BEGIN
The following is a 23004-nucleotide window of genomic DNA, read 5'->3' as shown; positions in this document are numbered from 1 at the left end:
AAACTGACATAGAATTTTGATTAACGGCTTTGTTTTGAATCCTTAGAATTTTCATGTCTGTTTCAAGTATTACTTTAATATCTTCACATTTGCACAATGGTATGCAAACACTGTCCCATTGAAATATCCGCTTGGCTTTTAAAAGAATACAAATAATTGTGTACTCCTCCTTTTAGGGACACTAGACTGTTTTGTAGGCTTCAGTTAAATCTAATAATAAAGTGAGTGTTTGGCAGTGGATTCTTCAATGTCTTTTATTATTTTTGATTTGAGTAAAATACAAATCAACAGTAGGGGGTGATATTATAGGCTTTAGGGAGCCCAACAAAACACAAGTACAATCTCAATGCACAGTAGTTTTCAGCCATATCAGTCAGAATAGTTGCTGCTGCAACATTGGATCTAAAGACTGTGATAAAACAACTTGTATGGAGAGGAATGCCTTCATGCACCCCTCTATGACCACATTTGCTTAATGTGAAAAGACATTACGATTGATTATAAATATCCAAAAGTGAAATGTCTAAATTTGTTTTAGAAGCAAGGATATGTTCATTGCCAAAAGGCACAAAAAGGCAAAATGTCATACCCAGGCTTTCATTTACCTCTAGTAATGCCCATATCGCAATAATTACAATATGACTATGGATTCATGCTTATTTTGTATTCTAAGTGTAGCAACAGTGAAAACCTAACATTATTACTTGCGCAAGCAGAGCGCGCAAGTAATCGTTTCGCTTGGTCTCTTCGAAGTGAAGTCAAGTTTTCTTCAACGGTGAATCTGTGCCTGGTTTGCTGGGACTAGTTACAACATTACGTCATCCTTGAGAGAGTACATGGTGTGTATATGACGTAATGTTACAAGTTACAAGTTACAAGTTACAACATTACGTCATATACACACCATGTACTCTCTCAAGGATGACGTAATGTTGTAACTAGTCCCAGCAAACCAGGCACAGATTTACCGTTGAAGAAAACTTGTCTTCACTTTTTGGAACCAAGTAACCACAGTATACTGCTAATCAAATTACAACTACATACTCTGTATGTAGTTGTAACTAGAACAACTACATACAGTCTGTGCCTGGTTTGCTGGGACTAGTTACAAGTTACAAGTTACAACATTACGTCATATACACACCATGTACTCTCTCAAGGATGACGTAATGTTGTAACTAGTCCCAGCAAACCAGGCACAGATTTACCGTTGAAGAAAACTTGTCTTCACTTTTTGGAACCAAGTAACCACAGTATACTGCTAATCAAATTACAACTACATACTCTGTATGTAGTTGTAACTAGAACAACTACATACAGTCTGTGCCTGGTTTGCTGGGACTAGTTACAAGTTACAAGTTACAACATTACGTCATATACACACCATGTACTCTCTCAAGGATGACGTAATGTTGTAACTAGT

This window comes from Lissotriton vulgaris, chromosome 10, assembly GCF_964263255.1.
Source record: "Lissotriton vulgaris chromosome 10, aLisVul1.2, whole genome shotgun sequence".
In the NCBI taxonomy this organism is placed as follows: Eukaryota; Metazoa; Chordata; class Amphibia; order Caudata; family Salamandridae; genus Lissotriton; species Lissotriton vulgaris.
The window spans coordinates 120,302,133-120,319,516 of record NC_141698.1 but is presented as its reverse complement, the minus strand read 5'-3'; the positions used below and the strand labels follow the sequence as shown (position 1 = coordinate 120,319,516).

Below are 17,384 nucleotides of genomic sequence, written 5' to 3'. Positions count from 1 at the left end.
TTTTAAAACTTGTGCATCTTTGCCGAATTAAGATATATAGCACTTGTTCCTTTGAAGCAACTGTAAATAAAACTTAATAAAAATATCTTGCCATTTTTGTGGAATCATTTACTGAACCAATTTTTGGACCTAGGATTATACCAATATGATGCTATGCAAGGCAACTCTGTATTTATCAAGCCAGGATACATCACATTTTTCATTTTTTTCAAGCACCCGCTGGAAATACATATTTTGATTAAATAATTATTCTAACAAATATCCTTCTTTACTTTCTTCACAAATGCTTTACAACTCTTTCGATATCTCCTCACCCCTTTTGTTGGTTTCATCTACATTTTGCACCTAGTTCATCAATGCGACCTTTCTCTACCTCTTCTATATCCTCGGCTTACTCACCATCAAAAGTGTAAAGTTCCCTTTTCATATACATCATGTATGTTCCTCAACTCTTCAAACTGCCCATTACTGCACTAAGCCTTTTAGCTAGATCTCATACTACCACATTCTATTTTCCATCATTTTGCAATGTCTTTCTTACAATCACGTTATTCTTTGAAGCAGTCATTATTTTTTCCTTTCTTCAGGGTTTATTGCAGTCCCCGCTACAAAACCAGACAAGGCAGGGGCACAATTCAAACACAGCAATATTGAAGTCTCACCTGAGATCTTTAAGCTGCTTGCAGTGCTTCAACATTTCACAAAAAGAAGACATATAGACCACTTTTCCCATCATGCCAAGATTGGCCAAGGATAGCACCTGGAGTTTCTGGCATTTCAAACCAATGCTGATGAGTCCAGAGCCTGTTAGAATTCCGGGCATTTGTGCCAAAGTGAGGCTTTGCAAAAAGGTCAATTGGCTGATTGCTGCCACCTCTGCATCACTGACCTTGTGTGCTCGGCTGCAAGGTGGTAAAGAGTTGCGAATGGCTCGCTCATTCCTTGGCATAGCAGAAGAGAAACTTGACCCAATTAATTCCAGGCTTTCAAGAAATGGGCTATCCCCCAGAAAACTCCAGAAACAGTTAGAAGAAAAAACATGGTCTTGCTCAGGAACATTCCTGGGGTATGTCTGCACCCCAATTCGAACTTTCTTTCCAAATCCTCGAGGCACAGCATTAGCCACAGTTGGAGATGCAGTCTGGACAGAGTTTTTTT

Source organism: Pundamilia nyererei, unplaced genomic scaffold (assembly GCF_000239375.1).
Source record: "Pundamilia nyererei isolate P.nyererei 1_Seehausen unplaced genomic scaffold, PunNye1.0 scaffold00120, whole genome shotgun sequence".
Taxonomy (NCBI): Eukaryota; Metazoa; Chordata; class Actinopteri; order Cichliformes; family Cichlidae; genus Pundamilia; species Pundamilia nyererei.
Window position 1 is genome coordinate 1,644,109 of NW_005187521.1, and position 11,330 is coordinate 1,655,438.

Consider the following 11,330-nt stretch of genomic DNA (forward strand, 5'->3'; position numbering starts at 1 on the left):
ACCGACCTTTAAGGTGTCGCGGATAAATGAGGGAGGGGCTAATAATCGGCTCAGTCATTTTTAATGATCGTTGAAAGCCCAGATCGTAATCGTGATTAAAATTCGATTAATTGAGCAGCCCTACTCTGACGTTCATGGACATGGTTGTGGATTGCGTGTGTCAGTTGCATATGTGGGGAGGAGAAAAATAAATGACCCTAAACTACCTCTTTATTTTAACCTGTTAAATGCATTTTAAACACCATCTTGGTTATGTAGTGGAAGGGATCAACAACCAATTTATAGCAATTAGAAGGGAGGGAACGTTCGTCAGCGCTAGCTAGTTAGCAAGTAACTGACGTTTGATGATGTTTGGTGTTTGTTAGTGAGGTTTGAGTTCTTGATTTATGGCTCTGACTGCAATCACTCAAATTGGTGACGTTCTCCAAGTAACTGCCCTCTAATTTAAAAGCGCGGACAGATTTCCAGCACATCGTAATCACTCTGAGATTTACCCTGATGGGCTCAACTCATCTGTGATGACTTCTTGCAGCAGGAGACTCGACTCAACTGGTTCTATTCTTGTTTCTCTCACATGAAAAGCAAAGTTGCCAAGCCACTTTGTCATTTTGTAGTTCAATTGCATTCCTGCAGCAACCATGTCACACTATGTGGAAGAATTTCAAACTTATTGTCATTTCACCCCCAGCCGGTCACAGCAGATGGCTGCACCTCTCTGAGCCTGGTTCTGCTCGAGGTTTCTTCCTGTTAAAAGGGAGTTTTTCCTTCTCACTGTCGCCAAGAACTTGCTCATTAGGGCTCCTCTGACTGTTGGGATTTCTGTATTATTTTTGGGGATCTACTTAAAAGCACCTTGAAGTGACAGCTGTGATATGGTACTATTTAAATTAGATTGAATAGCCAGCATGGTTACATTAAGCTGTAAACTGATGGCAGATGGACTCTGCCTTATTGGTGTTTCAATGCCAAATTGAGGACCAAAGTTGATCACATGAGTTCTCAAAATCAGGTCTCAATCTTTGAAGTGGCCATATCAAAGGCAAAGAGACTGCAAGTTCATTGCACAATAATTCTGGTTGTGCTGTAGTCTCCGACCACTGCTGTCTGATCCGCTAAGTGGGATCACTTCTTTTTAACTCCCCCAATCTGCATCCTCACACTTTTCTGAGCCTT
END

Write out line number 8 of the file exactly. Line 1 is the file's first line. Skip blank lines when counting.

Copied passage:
TTTTAAAACTTGTGCATCTTTGCCGAATTAAGATATATAGCACTTGTTCCTTTGAAGCAACTGTAAATAAAACTTAATAAAAATATCTTGCCATTTTTGTGGAATCATTTACTGAACCAATTTTTGGACCTAGGATTATACCAATATGATGCTATGCAAGGCAACTCTGTATTTATCAAGCCAGGATACATCACATTTTTCATTTTTTTCAAGCACCCGCTGGAAATACATATTTTGATTAAATAATTATTCTAACAAATATCCTTCTTTACTTTCTTCACAAATGCTTTACAACTCTTTCGATATCTCCTCACCCCTTTTGTTGGTTTCATCTACATTTTGCACCTAGTTCATCAATGCGACCTTTCTCTACCTCTTCTATATCCTCGGCTTACTCACCATCAAAAGTGTAAAGTTCCCTTTTCATATACATCATGTATGTTCCTCAACTCTTCAAACTGCCCATTACTGCACTAAGCCTTTTAGCTAGATCTCATACTACCACATTCTATTTTCCATCATTTTGCAATGTCTTTCTTACAATCACGTTATTCTTTGAAGCAGTCATTATTTTTTCCTTTCTTCAGGGTTTATTGCAGTCCCCGCTACAAAACCAGACAAGGCAGGGGCACAATTCAAACACAGCAATATTGAAGTCTCACCTGAGATCTTTAAGCTGCTTGCAGTGCTTCAACATTTCACAAAAAGAAGACATATAGACCACTTTTCCCATCATGCCAAGATTGGCCAAGGATAGCACCTGGAGTTTCTGGCATTTCAAACCAATGCTGATGAGTCCAGAGCCTGTTAGAATTCCGGGCATTTGTGCCAAAGTGAGGCTTTGCAAAAAGGTCAATTGGCTGATTGCTGCCACCTCTGCATCACTGACCTTGTGTGCTCGGCTGCAAGGTGGTAAAGAGTTGCGAATGGCTCGCTCATTCCTTGGCATAGCAGAAGAGAAACTTGACCCAATTAATTCCAGGCTTTCAAGAAATGGGCTATCCCCCAGAAAACTCCAGAAACAGTTAGAAGAAAAAACATGGTCTTGCTCAGGAACATTCCTGGGGTATGTCTGCACCCCAATTCGAACTTTCTTTCCAAATCCTCGAGGCACAGCATTAGCCACAGTTGGAGATGCAGTCTGGACAGAGTTTTTTT